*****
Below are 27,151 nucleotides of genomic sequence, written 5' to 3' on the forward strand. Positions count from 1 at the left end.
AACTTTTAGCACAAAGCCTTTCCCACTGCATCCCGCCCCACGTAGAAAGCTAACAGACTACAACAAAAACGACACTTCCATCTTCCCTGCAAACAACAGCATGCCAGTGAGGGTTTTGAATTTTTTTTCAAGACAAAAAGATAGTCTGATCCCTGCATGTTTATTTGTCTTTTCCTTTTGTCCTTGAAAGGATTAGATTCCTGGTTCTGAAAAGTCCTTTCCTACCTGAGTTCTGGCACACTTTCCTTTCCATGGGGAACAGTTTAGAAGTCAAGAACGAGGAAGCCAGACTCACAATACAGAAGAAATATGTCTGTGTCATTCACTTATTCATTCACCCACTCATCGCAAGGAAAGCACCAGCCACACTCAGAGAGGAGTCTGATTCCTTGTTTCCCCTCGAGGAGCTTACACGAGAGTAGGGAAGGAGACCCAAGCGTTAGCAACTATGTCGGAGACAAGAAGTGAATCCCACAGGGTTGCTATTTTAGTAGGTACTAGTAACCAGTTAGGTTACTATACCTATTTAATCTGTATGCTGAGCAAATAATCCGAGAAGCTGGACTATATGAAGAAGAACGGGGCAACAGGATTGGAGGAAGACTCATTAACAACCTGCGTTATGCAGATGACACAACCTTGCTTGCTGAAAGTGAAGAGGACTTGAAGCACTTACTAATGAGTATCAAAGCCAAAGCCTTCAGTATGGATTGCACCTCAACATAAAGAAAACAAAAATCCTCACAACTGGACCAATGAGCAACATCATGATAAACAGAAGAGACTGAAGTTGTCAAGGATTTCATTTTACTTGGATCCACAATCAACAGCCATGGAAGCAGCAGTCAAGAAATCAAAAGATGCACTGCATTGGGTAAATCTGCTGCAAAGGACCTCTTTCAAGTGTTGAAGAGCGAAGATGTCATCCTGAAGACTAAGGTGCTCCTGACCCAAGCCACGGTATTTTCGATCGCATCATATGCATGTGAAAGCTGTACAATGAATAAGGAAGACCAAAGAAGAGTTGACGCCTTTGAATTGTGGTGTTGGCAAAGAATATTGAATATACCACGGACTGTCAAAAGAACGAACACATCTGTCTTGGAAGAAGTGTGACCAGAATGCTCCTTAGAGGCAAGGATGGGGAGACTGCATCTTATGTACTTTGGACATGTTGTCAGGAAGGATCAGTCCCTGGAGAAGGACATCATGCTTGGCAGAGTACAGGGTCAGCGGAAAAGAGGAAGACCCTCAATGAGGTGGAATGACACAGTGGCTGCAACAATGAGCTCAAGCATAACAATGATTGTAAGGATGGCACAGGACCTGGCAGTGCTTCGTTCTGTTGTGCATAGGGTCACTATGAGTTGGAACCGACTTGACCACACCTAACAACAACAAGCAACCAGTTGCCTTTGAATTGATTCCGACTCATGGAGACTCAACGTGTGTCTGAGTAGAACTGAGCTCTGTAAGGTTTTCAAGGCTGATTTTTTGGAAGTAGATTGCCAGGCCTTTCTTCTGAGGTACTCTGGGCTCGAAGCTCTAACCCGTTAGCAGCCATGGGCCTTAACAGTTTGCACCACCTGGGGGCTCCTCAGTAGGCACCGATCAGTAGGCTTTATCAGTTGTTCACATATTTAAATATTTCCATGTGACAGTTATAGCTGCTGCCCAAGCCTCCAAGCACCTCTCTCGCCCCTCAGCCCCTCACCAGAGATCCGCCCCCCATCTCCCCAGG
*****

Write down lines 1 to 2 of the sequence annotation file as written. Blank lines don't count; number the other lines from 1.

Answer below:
Below are 27,151 nucleotides of genomic sequence, written 5' to 3' on the forward strand. Positions count from 1 at the left end.
AACTTTTAGCACAAAGCCTTTCCCACTGCATCCCGCCCCACGTAGAAAGCTAACAGACTACAACAAAAACGACACTTCCATCTTCCCTGCAAACAACAGCATGCCAGTGAGGGTTTTGAATTTTTTTTCAAGACAAAAAGATAGTCTGATCCCTGCATGTTTATTTGTCTTTTCCTTTTGTCCTTGAAAGGATTAGATTCCTGGTTCTGAAAAGTCCTTTCCTACCTGAGTTCTGGCACACTTTCCTTTCCATGGGGAACAGTTTAGAAGTCAAGAACGAGGAAGCCAGACTCACAATACAGAAGAAATATGTCTGTGTCATTCACTTATTCATTCACCCACTCATCGCAAGGAAAGCACCAGCCACACTCAGAGAGGAGTCTGATTCCTTGTTTCCCCTCGAGGAGCTTACACGAGAGTAGGGAAGGAGACCCAAGCGTTAGCAACTATGTCGGAGACAAGAAGTGAATCCCACAGGGTTGCTATTTTAGTAGGTACTAGTAACCAGTTAGGTTACTATACCTATTTAATCTGTATGCTGAGCAAATAATCCGAGAAGCTGGACTATATGAAGAAGAACGGGGCAACAGGATTGGAGGAAGACTCATTAACAACCTGCGTTATGCAGATGACACAACCTTGCTTGCTGAAAGTGAAGAGGACTTGAAGCACTTACTAATGAGTATCAAAGCCAAAGCCTTCAGTATGGATTGCACCTCAACATAAAGAAAACAAAAATCCTCACAACTGGACCAATGAGCAACATCATGATAAACAGAAGAGACTGAAGTTGTCAAGGATTTCATTTTACTTGGATCCACAATCAACAGCCATGGAAGCAGCAGTCAAGAAATCAAAAGATGCACTGCATTGGGTAAATCTGCTGCAAAGGACCTCTTTCAAGTGTTGAAGAGCGAAGATGTCATCCTGAAGACTAAGGTGCTCCTGACCCAAGCCACGGTATTTTCGATCGCATCATATGCATGTGAAAGCTGTACAATGAATAAGGAAGACCAAAGAAGAGTTGACGCCTTTGAATTGTGGTGTTGGCAAAGAATATTGAATATACCACGGACTGTCAAAAGAACGAACACATCTGTCTTGGAAGAAGTGTGACCAGAATGCTCCTTAGAGGCAAGGATGGGGAGACTGCATCTTATGTACTTTGGACATGTTGTCAGGAAGGATCAGTCCCTGGAGAAGGACATCATGCTTGGCAGAGTACAGGGTCAGCGGAAAAGAGGAAGACCCTCAATGAGGTGGAATGACACAGTGGCTGCAACAATGAGCTCAAGCATAACAATGATTGTAAGGATGGCACAGGACCTGGCAGTGCTTCGTTCTGTTGTGCATAGGGTCACTATGAGTTGGAACCGACTTGACCACACCTAACAACAACAAGCAACCAGTTGCCTTTGAATTGATTCCGACTCATGGAGACTCAACGTGTGTCTGAGTAGAACTGAGCTCTGTAAGGTTTTCAAGGCTGATTTTTTGGAAGTAGATTGCCAGGCCTTTCTTCTGAGGTACTCTGGGCTCGAAGCTCTAACCCGTTAGCAGCCATGGGCCTTAACAGTTTGCACCACCTGGGGGCTCCTCAGTAGGCACCGATCAGTAGGCTTTATCAGTTGTTCACATATTTAAATATTTCCATGTGACAGTTATAGCTGCTGCCCAAGCCTCCAAGCACCTCTCTCGCCCCTCAGCCCCTCACCAGAGATCCGCCCCCCATCTCCCCAGG